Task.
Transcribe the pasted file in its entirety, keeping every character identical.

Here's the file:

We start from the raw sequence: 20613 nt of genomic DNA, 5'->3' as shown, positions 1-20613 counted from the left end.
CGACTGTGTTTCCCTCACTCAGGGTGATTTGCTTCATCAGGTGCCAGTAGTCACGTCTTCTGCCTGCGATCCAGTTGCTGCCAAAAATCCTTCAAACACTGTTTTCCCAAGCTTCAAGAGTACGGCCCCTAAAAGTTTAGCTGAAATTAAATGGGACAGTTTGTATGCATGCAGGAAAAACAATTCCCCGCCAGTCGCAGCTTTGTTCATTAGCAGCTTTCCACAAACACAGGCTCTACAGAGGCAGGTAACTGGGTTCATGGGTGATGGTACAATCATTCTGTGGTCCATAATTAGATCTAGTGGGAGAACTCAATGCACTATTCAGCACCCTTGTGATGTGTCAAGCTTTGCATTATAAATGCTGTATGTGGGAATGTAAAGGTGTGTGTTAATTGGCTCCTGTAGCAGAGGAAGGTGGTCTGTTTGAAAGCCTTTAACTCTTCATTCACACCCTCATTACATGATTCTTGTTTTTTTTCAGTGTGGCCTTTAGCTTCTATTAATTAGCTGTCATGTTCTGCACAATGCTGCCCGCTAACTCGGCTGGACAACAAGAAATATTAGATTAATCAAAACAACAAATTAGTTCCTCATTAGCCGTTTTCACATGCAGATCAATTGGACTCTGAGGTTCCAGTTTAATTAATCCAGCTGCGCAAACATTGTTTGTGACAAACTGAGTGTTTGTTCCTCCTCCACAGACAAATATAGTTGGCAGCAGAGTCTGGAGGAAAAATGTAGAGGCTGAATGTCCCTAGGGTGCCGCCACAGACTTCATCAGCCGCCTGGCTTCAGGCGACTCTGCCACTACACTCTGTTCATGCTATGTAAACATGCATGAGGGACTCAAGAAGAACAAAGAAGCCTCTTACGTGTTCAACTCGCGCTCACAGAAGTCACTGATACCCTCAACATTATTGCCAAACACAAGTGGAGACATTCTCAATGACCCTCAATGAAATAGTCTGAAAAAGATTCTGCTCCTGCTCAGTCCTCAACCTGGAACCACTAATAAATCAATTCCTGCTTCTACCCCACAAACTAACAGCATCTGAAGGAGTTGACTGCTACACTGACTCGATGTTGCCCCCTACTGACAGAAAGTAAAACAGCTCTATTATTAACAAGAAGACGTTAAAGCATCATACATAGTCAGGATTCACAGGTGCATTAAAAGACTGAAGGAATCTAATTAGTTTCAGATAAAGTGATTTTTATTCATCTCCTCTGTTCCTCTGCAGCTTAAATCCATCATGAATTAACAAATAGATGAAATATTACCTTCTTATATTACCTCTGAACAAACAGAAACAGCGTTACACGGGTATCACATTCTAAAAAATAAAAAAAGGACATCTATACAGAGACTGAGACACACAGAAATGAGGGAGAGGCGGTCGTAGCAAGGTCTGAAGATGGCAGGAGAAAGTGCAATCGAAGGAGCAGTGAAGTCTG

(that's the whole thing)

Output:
We start from the raw sequence: 20613 nt of genomic DNA, 5'->3' as shown, positions 1-20613 counted from the left end.
CGACTGTGTTTCCCTCACTCAGGGTGATTTGCTTCATCAGGTGCCAGTAGTCACGTCTTCTGCCTGCGATCCAGTTGCTGCCAAAAATCCTTCAAACACTGTTTTCCCAAGCTTCAAGAGTACGGCCCCTAAAAGTTTAGCTGAAATTAAATGGGACAGTTTGTATGCATGCAGGAAAAACAATTCCCCGCCAGTCGCAGCTTTGTTCATTAGCAGCTTTCCACAAACACAGGCTCTACAGAGGCAGGTAACTGGGTTCATGGGTGATGGTACAATCATTCTGTGGTCCATAATTAGATCTAGTGGGAGAACTCAATGCACTATTCAGCACCCTTGTGATGTGTCAAGCTTTGCATTATAAATGCTGTATGTGGGAATGTAAAGGTGTGTGTTAATTGGCTCCTGTAGCAGAGGAAGGTGGTCTGTTTGAAAGCCTTTAACTCTTCATTCACACCCTCATTACATGATTCTTGTTTTTTTTCAGTGTGGCCTTTAGCTTCTATTAATTAGCTGTCATGTTCTGCACAATGCTGCCCGCTAACTCGGCTGGACAACAAGAAATATTAGATTAATCAAAACAACAAATTAGTTCCTCATTAGCCGTTTTCACATGCAGATCAATTGGACTCTGAGGTTCCAGTTTAATTAATCCAGCTGCGCAAACATTGTTTGTGACAAACTGAGTGTTTGTTCCTCCTCCACAGACAAATATAGTTGGCAGCAGAGTCTGGAGGAAAAATGTAGAGGCTGAATGTCCCTAGGGTGCCGCCACAGACTTCATCAGCCGCCTGGCTTCAGGCGACTCTGCCACTACACTCTGTTCATGCTATGTAAACATGCATGAGGGACTCAAGAAGAACAAAGAAGCCTCTTACGTGTTCAACTCGCGCTCACAGAAGTCACTGATACCCTCAACATTATTGCCAAACACAAGTGGAGACATTCTCAATGACCCTCAATGAAATAGTCTGAAAAAGATTCTGCTCCTGCTCAGTCCTCAACCTGGAACCACTAATAAATCAATTCCTGCTTCTACCCCACAAACTAACAGCATCTGAAGGAGTTGACTGCTACACTGACTCGATGTTGCCCCCTACTGACAGAAAGTAAAACAGCTCTATTATTAACAAGAAGACGTTAAAGCATCATACATAGTCAGGATTCACAGGTGCATTAAAAGACTGAAGGAATCTAATTAGTTTCAGATAAAGTGATTTTTATTCATCTCCTCTGTTCCTCTGCAGCTTAAATCCATCATGAATTAACAAATAGATGAAATATTACCTTCTTATATTACCTCTGAACAAACAGAAACAGCGTTACACGGGTATCACATTCTAAAAAATAAAAAAAGGACATCTATACAGAGACTGAGACACACAGAAATGAGGGAGAGGCGGTCGTAGCAAGGTCTGAAGATGGCAGGAGAAAGTGCAATCGAAGGAGCAGTGAAGTCTG